While the Dolphins have some new faces who are projected to play roles in their secondary, that wasn't the main problem for the unit last season. The Dolphins ranked 12th against the pass last year and were the 29th-worst run defense in DVOA. Jamar Taylor, Will Davis, Walt Aikens, Cortland Finnegan and Louis Delmas could improve the secondary, but the defense will still be dragged down by a problematic trio of starting linebackers.

Unless multiple backups surprise in training camp, Koa Misi, Dannell Ellerbe and Philip Wheeler will start for the Dolphins again this season. Misi is a converted defensive end who has never lived up to his potential on the field no matter where he lines up. Ellerbe and Wheeler were both given big contracts by Jeff Ireland last year, but both proved to be undisciplined and technically deficient as starters.

Regardless of the revamped secondary and the hope that Cameron Wake will be fully healthy this year, the Dolphins simply can't feel good about their projected starters at the linebacker position.

Notable Undrafted Free Agents

The Dolphins should feel satisfied with their efforts in undrafted free agency. They may not have unearthed any stars, but they brought in a number of players who could quickly develop into contributors. Like the draft itself, the undrafted free agent class is highlighted by two offensive linemen: center Tyler Larsen (Utah State) and offensive guard/tackle Evan Finkenburg (Arizona State). Larsen has the talent to develop into a reliable backup behind Mike Pouncey, while Finkenburg is an impressive athlete who played both right guard and left tackle in college.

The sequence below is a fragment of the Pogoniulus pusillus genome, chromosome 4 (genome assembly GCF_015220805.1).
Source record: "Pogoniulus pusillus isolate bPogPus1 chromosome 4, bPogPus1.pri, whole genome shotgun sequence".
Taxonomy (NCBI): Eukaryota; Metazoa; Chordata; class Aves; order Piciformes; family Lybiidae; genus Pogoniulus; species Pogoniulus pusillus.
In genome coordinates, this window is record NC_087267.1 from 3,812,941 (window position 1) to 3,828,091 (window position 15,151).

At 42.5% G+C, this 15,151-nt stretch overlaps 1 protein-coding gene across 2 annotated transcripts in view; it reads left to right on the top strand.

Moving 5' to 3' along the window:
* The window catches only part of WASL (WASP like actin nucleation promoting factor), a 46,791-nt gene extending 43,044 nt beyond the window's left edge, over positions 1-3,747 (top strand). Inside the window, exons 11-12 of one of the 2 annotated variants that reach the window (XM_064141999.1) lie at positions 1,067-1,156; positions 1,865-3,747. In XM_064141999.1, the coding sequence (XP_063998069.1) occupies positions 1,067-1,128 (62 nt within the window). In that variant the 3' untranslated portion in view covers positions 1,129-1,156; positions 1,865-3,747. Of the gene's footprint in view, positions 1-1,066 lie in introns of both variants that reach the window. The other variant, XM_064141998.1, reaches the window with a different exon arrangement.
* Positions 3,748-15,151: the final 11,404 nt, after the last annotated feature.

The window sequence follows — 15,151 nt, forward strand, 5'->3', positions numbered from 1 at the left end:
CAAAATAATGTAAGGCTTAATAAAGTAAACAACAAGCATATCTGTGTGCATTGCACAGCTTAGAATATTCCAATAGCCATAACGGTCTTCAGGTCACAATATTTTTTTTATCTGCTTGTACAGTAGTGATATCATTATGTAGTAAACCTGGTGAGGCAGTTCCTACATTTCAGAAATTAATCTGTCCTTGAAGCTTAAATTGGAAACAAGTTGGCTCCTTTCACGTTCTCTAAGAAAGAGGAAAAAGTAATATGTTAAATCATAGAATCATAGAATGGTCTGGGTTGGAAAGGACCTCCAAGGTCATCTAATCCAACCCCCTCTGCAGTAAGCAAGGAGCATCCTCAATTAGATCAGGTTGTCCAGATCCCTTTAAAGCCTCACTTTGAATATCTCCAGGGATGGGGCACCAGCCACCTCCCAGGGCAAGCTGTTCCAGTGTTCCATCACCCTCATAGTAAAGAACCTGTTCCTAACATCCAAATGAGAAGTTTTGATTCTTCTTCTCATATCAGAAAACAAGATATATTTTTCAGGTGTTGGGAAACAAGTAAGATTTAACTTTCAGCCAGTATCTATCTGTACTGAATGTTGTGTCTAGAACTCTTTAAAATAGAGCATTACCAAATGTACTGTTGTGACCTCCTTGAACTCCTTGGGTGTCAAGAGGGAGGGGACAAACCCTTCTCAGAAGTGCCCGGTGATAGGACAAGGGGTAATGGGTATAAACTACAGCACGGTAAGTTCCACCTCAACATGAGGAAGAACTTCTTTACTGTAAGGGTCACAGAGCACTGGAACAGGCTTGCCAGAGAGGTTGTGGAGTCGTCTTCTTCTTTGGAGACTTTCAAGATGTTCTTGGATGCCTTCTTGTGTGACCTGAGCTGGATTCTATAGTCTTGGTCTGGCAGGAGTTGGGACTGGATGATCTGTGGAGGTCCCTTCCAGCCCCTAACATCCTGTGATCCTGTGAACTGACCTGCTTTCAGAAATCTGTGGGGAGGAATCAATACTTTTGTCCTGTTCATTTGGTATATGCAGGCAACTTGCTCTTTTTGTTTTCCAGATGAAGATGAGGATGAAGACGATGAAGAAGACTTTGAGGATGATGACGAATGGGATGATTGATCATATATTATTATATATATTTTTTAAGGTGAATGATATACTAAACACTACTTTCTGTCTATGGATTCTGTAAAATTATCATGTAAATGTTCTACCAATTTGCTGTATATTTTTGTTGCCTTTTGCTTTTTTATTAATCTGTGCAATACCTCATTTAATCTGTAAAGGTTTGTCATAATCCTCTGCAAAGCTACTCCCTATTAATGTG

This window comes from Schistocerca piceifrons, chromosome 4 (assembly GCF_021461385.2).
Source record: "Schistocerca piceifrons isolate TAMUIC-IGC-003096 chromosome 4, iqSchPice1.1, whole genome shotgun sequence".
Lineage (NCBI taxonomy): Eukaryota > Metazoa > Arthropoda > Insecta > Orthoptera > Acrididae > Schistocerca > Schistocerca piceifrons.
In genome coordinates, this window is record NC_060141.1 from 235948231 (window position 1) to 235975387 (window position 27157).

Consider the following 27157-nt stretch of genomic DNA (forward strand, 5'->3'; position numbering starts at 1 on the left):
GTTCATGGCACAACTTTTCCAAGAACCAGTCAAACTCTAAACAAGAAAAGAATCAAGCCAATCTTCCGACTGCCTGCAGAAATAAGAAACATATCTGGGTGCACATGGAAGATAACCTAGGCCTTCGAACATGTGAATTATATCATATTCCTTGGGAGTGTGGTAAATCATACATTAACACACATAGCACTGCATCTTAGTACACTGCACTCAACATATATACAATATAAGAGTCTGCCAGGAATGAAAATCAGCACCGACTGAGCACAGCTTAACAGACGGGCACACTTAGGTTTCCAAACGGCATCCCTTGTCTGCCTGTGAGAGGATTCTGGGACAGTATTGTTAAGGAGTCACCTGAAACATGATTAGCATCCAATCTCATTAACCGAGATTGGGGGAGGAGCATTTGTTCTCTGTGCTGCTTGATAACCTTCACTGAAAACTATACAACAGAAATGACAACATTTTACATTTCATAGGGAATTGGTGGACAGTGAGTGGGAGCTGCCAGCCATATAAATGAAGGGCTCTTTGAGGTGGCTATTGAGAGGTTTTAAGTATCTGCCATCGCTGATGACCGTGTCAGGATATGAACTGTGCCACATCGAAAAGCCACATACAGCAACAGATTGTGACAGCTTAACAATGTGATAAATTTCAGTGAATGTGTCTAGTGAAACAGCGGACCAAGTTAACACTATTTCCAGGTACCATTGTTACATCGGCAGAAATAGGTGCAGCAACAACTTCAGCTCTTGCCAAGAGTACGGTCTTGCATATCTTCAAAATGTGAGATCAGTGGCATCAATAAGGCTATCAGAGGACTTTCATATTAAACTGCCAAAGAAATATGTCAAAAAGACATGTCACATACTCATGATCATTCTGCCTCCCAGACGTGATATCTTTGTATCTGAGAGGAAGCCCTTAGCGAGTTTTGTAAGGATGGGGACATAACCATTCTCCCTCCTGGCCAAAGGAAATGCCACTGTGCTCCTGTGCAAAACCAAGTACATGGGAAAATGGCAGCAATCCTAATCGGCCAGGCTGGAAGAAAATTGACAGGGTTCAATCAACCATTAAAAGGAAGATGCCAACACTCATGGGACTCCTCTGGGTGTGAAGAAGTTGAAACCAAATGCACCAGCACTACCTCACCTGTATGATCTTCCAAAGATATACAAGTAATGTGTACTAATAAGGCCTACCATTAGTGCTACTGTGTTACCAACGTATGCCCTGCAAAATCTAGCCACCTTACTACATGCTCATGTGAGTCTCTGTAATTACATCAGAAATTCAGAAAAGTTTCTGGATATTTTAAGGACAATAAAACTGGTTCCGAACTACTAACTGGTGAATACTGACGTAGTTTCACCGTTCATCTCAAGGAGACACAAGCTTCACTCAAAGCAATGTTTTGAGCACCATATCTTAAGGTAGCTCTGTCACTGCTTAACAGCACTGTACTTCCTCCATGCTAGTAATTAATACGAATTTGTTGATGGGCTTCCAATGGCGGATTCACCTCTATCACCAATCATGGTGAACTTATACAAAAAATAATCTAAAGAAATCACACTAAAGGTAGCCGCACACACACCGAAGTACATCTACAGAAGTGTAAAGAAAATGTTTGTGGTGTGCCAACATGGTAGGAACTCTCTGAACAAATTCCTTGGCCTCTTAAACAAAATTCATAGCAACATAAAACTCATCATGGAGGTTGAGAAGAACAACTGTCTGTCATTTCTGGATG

New England Patriots

Biggest post-draft hole: Depth? Medical staff?

The New England Patriots have a peculiar roster because they don't have one obvious hole. Instead, they have a number of positions with notable question marks. At tight end and defensive tackle, there are major concerns over the durability and expected effectiveness of the most important players. On the interior of the offensive line, there are major concerns over who will be effective next season.

Rob Gronkowski was obviously a major loss when he tore his ACL during last year's regular season. Gronkowski had already entered last year with health problems. He originally fell in the draft because of health question marks. There is a recurring trend with Tom Brady's most important offensive weapon that can't simply be brushed aside. Without Gronkowski, the Patriots' depth chart at the tight end position is underwhelming.

On the interior of the defensive line, each of Tommy Kelly, Vince Wilfork and Dominique Easley are returning from major injuries. Kelly is a 33-year-old who is returning from a torn ACL. Wilfork is a 32-year-old who tore his Achilles tendon last season. Easley has youth on his side at 22, but he hasn't yet played a snap in the NFL and has already torn the ACL in each of his knees.